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The Logos of Nature

by Julian David

Part 1 of 2

Nature is supremely capable of looking after itself. This 'Logos of Nature' is at the heart of Heraclitus' philosophy. Aristotle called it that which produces itself by rising out of itself


 Le Coeur a ses raisons que La Raison ne connait point.
 – Pascal
The Lion and the Unicorn were fighting for the Crown;
The Lion beat the Unicorn all around the Town. 
– English Nursery Rhyme

The Lion and the Unicorn are heraldic supporters of the Royal Coat of Arms. They are holding up the shield, and represent the ideal for the state: power and love together. But they are opposites, and when they fight it is completely unequal. The nature of the Unicorn is deeply mysterious. He has no great teeth and claws; he doesn’t even exist. He is a mythical animal, sometimes glimpsed in the woods, but fading back into the shadows before you have really seen him. The Lion is power. There’s no fading away from him, and no doubt about what he means, either. Yet here we have both holding up the shield together. And though Love is the least understood word in the English language, it is also the most used. Sometimes even the Lion thinks it is the only thing that matters.

The whole question is in a state of great confusion—inevitable because our thinking was bent sideways by the impact, twenty-five centuries ago, of Logic. The founding premise of Aristotle’s Logic was that opposites exclude each other. This made it an impossible language for understanding a world in which opposites need each other—and the life-principle itself is in their mingling. 

Two Kinds of Being
Now Aristotle knew this perfectly well, since he loved Nature, spent a great deal of time studying it, and recognized that a completely different principle governed it to that of the inorganic world. All philosophy is concerned with the nature of Being (in Greek, to on; from which we derive ontology). Early in his Nature studies, Aristotle distinguished between two kinds of being. The first, tekne onta, was ‘produced by human planning and execution.’ The second, that of Nature, he called physei-ontathat which produces itself by rising out of itself.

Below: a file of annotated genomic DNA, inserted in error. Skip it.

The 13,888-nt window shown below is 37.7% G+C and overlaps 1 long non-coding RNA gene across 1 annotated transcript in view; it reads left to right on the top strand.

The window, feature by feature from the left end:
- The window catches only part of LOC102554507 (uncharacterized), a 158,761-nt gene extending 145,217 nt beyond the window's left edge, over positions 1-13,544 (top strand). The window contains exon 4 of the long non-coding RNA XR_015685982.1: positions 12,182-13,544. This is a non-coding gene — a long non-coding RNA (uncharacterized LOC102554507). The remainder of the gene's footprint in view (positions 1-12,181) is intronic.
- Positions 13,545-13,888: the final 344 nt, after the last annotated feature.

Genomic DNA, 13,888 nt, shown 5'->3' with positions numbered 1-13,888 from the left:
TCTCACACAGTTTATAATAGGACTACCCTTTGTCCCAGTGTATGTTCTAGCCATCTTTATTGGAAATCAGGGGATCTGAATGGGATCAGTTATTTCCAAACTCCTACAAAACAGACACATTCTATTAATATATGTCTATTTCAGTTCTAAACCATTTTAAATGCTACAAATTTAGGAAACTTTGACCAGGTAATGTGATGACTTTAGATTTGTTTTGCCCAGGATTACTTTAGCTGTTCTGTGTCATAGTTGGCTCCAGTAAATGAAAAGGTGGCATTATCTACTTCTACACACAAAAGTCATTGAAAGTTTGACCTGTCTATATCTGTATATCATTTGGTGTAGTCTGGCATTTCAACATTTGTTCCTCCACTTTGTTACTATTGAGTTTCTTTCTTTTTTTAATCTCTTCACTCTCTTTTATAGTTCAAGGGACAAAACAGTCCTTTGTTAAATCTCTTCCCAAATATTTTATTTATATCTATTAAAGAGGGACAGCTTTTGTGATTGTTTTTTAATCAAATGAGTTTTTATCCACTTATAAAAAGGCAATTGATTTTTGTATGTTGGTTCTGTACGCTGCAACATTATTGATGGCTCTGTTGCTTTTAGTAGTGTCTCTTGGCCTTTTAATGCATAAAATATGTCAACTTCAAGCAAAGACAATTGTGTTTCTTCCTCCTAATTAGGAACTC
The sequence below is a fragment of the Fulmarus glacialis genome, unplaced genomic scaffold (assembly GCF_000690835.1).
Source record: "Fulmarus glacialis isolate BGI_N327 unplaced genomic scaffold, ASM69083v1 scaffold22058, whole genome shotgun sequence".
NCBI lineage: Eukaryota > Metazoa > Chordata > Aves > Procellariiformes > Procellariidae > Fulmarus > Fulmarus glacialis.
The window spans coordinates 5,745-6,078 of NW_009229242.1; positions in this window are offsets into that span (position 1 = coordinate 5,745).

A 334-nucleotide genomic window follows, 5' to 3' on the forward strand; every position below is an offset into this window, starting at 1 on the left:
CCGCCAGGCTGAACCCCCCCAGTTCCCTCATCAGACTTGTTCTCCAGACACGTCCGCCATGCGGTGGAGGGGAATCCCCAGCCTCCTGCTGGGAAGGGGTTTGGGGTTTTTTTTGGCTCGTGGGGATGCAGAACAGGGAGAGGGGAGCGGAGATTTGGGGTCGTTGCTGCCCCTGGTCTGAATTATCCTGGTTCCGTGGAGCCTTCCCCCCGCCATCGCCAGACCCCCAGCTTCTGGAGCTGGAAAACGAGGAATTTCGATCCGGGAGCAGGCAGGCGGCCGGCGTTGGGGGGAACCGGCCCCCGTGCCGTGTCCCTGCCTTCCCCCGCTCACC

What depths are contained in that simple everyday description! It is what any child recognizes when he puts a seed into a jar of earth and watches it grow. He can see and feel what is happening, for it is the very process of creation.  But he cannot think it, although at school he is expected to be able to think things. Even when he grows up, he will still not be able to think this one. He may put it out of his mind and await a universal scientific theory that will shine a light even into this darkest corner of Being. But if he doesn’t put it out of his mind, the mystery will lie increasingly heavy upon him. James Lovelock, who gave us the Gaia hypothesis, was one such. Another was the logical philosopher Ludwig Wittgenstein, who said:
The mystical is not how the world is, but that it is.

The ‘mystical’ he spoke of is that darkness from which, in Aristotle’s thinking, the things of Nature come; it is the ‘self’ from which they arise, located somehow in the seed or rhizome. The mystery cults of Greece were drawn by this darkness. Others saw it also in the whole of visible Nature as epiphania  (the showing-outwards of the mystery).